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Quote:
Originally Posted by goonx View Post
Also, remember to get your skate blades profiled the first time. It's around $20 usually including sharpening and it'll last two seasons.
Not necessary the first time, but absolutely a viable option. The only reason why people get them profiled is to get them to match their old skates but this shortens the lifespan of the steel. It will only take a few skates to adjust to the new steel.

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09-03-2011, 09:54 PM
  #42
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Too lazy to quote everyone, I'm going to get them baked, never heard of profiling though.

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09-03-2011, 09:59 PM
  #43
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I have missions and took a pass off the ankle... not good.

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Old
09-04-2011, 03:54 PM
  #44
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If you don't mind doing some serious searching... the old mid 2000's CCM Tacks were outstanding. I'm actually pretty disappointed they canned that line. The CCM U line is still quality however but sacrificed the durability of the Tacks line that was so popular for less weight.

In terms of new skates, Graf is always a solid choice if you're willing to pay the extra buck for pure lack of fancy design. The new CCM U+ line is decent, but don't expect tons of durability from what I hear.

Skates I would avoid:
Any sort of Bauer Vapor and ONE line
Any Easton Synergy line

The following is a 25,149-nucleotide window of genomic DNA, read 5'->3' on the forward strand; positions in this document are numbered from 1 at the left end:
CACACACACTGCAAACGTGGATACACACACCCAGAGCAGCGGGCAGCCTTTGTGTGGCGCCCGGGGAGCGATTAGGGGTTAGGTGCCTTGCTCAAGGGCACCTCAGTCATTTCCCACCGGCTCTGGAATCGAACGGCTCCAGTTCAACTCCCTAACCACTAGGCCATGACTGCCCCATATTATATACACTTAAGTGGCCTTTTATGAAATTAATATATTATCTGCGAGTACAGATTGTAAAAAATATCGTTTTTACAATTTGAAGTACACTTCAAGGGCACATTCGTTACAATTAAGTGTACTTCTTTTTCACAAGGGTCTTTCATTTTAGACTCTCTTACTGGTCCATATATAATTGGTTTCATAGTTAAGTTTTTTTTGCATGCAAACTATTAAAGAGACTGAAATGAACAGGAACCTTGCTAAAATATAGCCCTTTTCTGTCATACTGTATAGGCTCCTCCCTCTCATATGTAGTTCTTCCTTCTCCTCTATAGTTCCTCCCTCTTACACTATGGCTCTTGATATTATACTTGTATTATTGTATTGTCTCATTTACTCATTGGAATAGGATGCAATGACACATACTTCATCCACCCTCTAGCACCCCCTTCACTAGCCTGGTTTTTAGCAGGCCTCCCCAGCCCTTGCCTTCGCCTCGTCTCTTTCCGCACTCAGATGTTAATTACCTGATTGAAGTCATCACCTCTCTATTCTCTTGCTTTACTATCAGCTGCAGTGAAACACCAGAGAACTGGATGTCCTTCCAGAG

These skates are notorious for their fragility, which is traded off for feather-light weight.

But seriously, if you're darn set on the best ankle support, get a pair of 2005 pro Tacks.

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Old
09-04-2011, 05:06 PM
  #45
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another reason is also because the "raw" factory blades are actually mismatched a lot of the times coming off of assembly lines. Getting them profiled ensures that it's the same for both skaktes. It's all personal opinion mostly. Some say it doesn't matter; others say it makes them skate better. The amount of steel they take off isn't enough to shorten the lifetime of the steel by a large margin. It's probably equivalent to a few sharpenings but without a doubt, they're not taking a huge chunk off.

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Old
09-04-2011, 10:46 PM
  #46
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Quote:
Originally Posted by goonx View Post
another reason is also because the "raw" factory blades are actually mismatched a lot of the times coming off of assembly lines. Getting them profiled ensures that it's the same for both skaktes. It's all personal opinion mostly. Some say it doesn't matter; others say it makes them skate better. The amount of steel they take off isn't enough to shorten the lifetime of the steel by a large margin. It's probably equivalent to a few sharpenings but without a doubt, they're not taking a huge chunk off.
A profile will absolutely help you skate better if chosen right. You can get faster turning, better glide, better stability backwards, so on and so forth. It's something that, to be properly done, needs to be matched to your stride, so I would skip it at this point.

But absolutely get the skates baked- almost all modern skates are designed with baking as an expected part of the break in process. Some simply won't ever break in correctly without it.

Also, to the guy two posts above, get with the times. Almost all of Easton's durability issues were addressed ages ago, and Bauers have often known to last for ages, especially for lower end players. The One90 had a problem with the tendon guard breaking off, but the supremes since have a reputation for being incredibly durable.

As for tacks, they're gone. Move on. There are lots of great skates being made today.

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Old
09-08-2011, 12:29 PM
  #47
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OP, if you have really narrow feet, you have no choice but to look at Grafs. None of the other manufacturers truly make a narrow enough boot, unless you go fully customer Bauer or a pro return skate. I would suggest finding a shop that specializes in fitting Grafs and have them size you for the right model. They will be plenty stiff if they fit your foot.